7:16 pm on July 25, 2017 (gmt 0)

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As some of the larger publishers head in this direction, I believe now is a good time. I am extra careful about following fads or be the early adapters. With AMP being more recognized and adapted, I will start heading in this direction as well. But I will still be only 1 foot in, and only enable on AMP on traffic are that are harder to win.

AMP does have a lot less $ generating potential due to its limitation, lack of ad formats, ease of passback abilities, etc. In terms of traffic, it's only good as doorway pages. Quality content doorways that is.

One thing I notice is that AMP traffic will almost replace all of regular mobile traffic once you have it enabled. Google will almost always prefer the AMP version. It's bad if you count on your mobile page views on the regular version with different types of native ads, AMP takes all of that away. But if visitors can funnel through the AMP entry point, onto other areas of your site, than that can be an overall gain.

AMP is really brand recognition, itself is not a quality signal, but it does generate non-direct correlated quality signals like speed or ctr value from visitors who look for amp sites.

So pure AMP w/ adsense? Probably not. AMP for the goal of traffic generation which in terms make more money in the overall, probably yeah. But if adsense is the only monetization channel, AMP is probably not a bad idea. At least I would at this point in time.
8:20 pm on July 25, 2017 (gmt 0)

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AMP pages are topping the SERP
Many (large) publishers have jumped on the bandwagon, so you'll frequently see AMP results, but that doesn't mean AMP content is getting any sort of boost
Thanks robzilla. I wasn't implying there was a boost, only answering the question to whether AMP is a now or later consideration.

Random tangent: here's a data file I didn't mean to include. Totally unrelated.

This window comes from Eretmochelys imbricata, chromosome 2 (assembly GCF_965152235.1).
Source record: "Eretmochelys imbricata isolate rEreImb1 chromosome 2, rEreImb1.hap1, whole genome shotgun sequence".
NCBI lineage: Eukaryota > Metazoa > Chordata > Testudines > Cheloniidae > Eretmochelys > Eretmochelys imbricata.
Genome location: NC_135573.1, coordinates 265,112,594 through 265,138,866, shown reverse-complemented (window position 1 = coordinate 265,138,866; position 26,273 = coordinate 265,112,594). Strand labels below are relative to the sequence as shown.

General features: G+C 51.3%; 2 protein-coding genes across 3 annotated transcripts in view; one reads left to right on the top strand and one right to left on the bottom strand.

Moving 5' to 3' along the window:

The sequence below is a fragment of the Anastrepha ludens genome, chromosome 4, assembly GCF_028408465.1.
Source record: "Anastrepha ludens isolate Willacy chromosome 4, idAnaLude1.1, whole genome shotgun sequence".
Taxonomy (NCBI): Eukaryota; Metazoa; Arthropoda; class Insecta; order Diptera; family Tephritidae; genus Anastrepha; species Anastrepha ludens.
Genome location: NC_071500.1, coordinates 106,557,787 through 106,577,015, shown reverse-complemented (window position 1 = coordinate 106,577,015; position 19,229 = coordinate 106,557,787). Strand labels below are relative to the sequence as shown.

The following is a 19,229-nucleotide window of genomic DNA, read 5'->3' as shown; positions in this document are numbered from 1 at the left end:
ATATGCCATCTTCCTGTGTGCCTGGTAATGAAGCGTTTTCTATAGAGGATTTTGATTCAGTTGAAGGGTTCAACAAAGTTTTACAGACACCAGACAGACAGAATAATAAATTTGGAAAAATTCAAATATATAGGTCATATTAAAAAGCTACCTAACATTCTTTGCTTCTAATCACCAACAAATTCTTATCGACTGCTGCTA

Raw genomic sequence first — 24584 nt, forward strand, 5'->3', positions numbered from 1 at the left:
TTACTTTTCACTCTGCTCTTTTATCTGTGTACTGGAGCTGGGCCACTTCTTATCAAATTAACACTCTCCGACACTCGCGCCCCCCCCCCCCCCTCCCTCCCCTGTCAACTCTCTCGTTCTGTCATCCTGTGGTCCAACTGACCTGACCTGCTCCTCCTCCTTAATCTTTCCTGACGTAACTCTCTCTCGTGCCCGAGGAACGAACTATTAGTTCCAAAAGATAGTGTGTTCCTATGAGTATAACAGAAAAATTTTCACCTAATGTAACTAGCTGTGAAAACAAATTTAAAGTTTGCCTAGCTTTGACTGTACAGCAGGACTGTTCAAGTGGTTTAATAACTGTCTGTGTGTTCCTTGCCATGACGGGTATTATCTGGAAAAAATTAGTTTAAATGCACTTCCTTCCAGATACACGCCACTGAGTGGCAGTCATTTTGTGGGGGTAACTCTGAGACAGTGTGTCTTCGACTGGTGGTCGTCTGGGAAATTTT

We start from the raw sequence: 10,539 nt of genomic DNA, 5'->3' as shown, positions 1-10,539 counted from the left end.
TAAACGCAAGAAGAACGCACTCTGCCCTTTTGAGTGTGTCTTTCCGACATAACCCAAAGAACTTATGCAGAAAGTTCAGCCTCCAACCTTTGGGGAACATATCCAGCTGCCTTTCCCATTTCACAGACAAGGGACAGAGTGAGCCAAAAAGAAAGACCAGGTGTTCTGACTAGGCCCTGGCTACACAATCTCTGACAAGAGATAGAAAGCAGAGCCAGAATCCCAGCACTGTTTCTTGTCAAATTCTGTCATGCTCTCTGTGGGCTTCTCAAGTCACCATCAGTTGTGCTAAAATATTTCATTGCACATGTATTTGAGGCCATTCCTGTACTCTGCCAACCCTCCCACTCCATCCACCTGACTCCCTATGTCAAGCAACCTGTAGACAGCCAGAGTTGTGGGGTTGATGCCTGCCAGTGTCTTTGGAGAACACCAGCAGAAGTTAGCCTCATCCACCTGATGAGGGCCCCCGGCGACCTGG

We're past the wait and see on AMP
12:09 pm on July 26, 2017 (gmt 0)

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AMP pages on my sites are not converting well, CPC is low and bounce rate is too high.

Some of the AMP sites I visit , AMP pages are actually much heavier than regular pages (youtube, facebook, twitter, & all others scripts in header).

Frankly I don't see the point of AMP, Google should be pushing fast loading responsive sites.
1:42 pm on July 26, 2017 (gmt 0)

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Every time I make up my mind to do it, then I read some compelling reason not to.


I'm with you on this one netmeg, and after all, for my incredibly fast, flat html pages, I don't believe it's my sites that slows anything down, AdSense is always the last thing to appear, and I try to test mine on 2, 2.5, 3 and 4G, I even have people testing them in the middle of nowhere China and India with no issues :-)
4:03 pm on July 26, 2017 (gmt 0)

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"Frankly I don't see the point of AMP, Google should be pushing fast loading responsive sites."

I agree. I see greater long-term value for users, Google and publishers through truly responsive sites.